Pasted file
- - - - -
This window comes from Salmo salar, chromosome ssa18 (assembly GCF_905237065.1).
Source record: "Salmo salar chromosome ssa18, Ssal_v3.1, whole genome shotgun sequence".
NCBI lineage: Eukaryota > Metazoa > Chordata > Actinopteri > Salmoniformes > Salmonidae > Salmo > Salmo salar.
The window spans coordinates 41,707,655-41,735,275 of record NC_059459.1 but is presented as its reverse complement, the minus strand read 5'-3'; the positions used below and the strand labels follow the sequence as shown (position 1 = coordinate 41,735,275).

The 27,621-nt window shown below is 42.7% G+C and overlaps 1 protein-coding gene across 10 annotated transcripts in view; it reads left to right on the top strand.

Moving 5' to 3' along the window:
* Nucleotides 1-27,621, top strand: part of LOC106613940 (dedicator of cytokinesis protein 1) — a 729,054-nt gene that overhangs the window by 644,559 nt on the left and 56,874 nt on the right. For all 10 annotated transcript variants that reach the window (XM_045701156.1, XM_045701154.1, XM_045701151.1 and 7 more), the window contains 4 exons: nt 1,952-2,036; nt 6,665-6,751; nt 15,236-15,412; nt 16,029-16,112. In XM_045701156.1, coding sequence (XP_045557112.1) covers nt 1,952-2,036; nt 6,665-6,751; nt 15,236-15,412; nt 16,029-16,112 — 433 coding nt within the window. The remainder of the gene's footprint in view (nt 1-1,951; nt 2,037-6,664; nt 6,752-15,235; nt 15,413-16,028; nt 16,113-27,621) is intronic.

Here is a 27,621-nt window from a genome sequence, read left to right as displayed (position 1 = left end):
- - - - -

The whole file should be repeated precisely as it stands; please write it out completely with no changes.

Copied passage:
This window comes from Salmo salar, chromosome ssa18 (assembly GCF_905237065.1).
Source record: "Salmo salar chromosome ssa18, Ssal_v3.1, whole genome shotgun sequence".
NCBI lineage: Eukaryota > Metazoa > Chordata > Actinopteri > Salmoniformes > Salmonidae > Salmo > Salmo salar.
The window spans coordinates 41,707,655-41,735,275 of record NC_059459.1 but is presented as its reverse complement, the minus strand read 5'-3'; the positions used below and the strand labels follow the sequence as shown (position 1 = coordinate 41,735,275).

The 27,621-nt window shown below is 42.7% G+C and overlaps 1 protein-coding gene across 10 annotated transcripts in view; it reads left to right on the top strand.

Moving 5' to 3' along the window:
* Nucleotides 1-27,621, top strand: part of LOC106613940 (dedicator of cytokinesis protein 1) — a 729,054-nt gene that overhangs the window by 644,559 nt on the left and 56,874 nt on the right. For all 10 annotated transcript variants that reach the window (XM_045701156.1, XM_045701154.1, XM_045701151.1 and 7 more), the window contains 4 exons: nt 1,952-2,036; nt 6,665-6,751; nt 15,236-15,412; nt 16,029-16,112. In XM_045701156.1, coding sequence (XP_045557112.1) covers nt 1,952-2,036; nt 6,665-6,751; nt 15,236-15,412; nt 16,029-16,112 — 433 coding nt within the window. The remainder of the gene's footprint in view (nt 1-1,951; nt 2,037-6,664; nt 6,752-15,235; nt 15,413-16,028; nt 16,113-27,621) is intronic.

Here is a 27,621-nt window from a genome sequence, read left to right as displayed (position 1 = left end):